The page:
https://www.youtube.com/watch?v=hYSz010CVss Thought Monkey: "Three hundred years ago something big happened. The western world began to look at the world with new scientific eyes. There was a problem with this, though. As scientists began to classify the world into different categories, they also began to divide the human species into sub-species. Because of this an … Continue reading Why Europeans Came to Dominate the World, in 7 Minutes
https://www.youtube.com/watch?v=eK6t8VpuFQg&t=19s In this video, Ryan Reeves, (PhD Cambridge) an Associate Professor of Historical Theology at Gordon-Conwell Theological Seminary, explains why the Borgia dynasty is, after more than 500 years, "remembered even today as something of a soap opera." https://www.youtube.com/watch?v=ItLou92CsEM https://www.youtube.com/watch?v=MpY1_iCUUa8 Popularized by a three-season TV series on various streaming services, the Borgias had a reputation … Continue reading Borgias Played Critical Role in Protestant Reformation, Renaissance, Colonialism, Columbian Exchange
Many observers have compared the Information Revolution now underway to that sparked by Johann Gutenberg's invention of the printing press in the 1400s. "The problem with living through a revolution is that it’s impossible to take the long view of what’s happening. Hindsight is the only exact science in this business, and in that long … Continue reading Gutenberg’s Invention of Printing Press in the 1400s Led to Information Revolution and Surveillance Capitalism of the 21st Century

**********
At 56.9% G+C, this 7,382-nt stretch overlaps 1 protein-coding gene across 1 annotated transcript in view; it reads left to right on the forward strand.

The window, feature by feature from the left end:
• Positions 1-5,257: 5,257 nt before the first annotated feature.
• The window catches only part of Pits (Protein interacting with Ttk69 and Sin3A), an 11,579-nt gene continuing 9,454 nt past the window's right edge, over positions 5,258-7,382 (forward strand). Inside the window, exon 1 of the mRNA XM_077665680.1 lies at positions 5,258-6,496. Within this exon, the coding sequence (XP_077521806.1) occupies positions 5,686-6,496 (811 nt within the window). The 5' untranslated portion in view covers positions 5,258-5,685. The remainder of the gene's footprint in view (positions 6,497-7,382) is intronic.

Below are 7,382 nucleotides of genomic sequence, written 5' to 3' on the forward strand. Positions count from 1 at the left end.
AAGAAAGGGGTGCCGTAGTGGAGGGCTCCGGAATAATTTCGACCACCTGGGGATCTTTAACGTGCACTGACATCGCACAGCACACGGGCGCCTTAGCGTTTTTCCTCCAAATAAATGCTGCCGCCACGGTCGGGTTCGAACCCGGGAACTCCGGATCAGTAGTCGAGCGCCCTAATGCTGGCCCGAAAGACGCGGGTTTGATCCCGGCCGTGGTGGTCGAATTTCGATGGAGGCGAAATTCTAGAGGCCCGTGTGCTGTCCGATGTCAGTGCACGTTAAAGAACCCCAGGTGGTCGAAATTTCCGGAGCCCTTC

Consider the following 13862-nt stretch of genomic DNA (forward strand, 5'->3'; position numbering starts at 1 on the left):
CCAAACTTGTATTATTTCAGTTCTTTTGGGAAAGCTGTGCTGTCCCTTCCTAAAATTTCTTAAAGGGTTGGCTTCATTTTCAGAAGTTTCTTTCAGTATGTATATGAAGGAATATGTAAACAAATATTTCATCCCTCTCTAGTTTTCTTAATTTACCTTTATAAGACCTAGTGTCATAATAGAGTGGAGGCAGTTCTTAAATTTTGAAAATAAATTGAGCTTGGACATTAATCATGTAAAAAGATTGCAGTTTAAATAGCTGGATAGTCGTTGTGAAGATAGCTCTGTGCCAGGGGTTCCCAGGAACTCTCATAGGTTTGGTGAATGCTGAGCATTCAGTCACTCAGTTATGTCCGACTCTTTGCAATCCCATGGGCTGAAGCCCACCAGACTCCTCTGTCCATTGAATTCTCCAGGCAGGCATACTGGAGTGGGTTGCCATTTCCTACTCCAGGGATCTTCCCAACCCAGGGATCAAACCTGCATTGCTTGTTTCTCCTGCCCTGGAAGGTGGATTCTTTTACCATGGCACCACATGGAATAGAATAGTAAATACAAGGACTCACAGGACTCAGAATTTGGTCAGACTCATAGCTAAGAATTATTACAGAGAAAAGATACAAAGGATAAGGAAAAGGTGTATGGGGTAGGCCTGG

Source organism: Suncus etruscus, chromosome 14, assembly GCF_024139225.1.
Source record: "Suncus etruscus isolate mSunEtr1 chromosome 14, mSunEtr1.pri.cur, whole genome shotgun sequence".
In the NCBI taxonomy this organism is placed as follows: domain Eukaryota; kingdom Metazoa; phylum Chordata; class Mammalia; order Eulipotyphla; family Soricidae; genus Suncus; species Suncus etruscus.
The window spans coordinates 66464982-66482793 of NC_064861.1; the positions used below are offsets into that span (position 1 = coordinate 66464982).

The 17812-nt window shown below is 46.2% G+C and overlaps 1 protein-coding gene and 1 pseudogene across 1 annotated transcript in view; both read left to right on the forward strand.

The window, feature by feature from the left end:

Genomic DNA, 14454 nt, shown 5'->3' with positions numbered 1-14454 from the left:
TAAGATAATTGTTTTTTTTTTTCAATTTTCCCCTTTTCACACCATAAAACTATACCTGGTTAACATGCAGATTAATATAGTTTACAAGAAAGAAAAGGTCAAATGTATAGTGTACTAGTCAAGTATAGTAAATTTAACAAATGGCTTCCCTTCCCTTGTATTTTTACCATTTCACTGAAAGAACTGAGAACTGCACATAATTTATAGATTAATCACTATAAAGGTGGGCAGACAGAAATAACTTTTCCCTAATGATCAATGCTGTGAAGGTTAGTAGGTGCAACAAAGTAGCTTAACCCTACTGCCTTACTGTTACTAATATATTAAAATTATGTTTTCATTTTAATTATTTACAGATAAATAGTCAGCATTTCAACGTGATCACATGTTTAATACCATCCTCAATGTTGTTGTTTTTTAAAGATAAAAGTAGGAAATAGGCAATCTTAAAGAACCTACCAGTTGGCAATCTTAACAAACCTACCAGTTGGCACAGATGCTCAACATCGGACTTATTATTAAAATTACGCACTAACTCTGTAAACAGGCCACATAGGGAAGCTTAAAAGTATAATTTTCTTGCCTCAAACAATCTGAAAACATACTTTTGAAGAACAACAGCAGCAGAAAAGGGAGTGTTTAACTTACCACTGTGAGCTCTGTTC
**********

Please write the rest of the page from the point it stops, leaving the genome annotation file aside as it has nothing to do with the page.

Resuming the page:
Some American states and localities still observe a holiday around October 12 every year to Christoffa Corombo‘s contribution to world exploration. But in other places, it has become Indigenous People's Day. Click. The national consensus that Columbus was an unmarred hero has been lost. Debate: Is Columbus Day Worth Celebrating? Give 10 reasons for, and 10 reasons … Continue reading Columbus Day: Still Worth Celebrating?
In this National Geographic documentary from 2016, "History books traditionally depict the pre-Columbus Americas as a pristine wilderness where small native villages lived in harmony with nature. But scientific evidence tells a very different story: When Columbus stepped ashore in 1492, millions of people were already living there. America wasn't exactly a "New World," but … Continue reading 1491: America and Europe Before Columbus
The Crusades, from 1095 to 1492, were "a series of religious wars sanctioned by the Latin Church in the medieval period. The most commonly known Crusades are the campaigns in the Eastern Mediterranean aimed at recovering the Holy Land from Muslim rule, but the term 'Crusades' is also applied to other church-sanctioned campaigns." (More from … Continue reading Debating the Crusades
Long thought to be lost to history, the Taino Indians of the Caribbean and Puerto Rico who Christopher Columbus described and enslaved in the 1490s, still exist, according to journalist Robert Poole in Smithsonian magazine. Acknowledging that 85 percent of the Taino did perish, primarily from smallpox and other diseases, Poole interviews self-identified Taino who … Continue reading Taino Indians, Who Columbus Met and Enslaved, Still Exist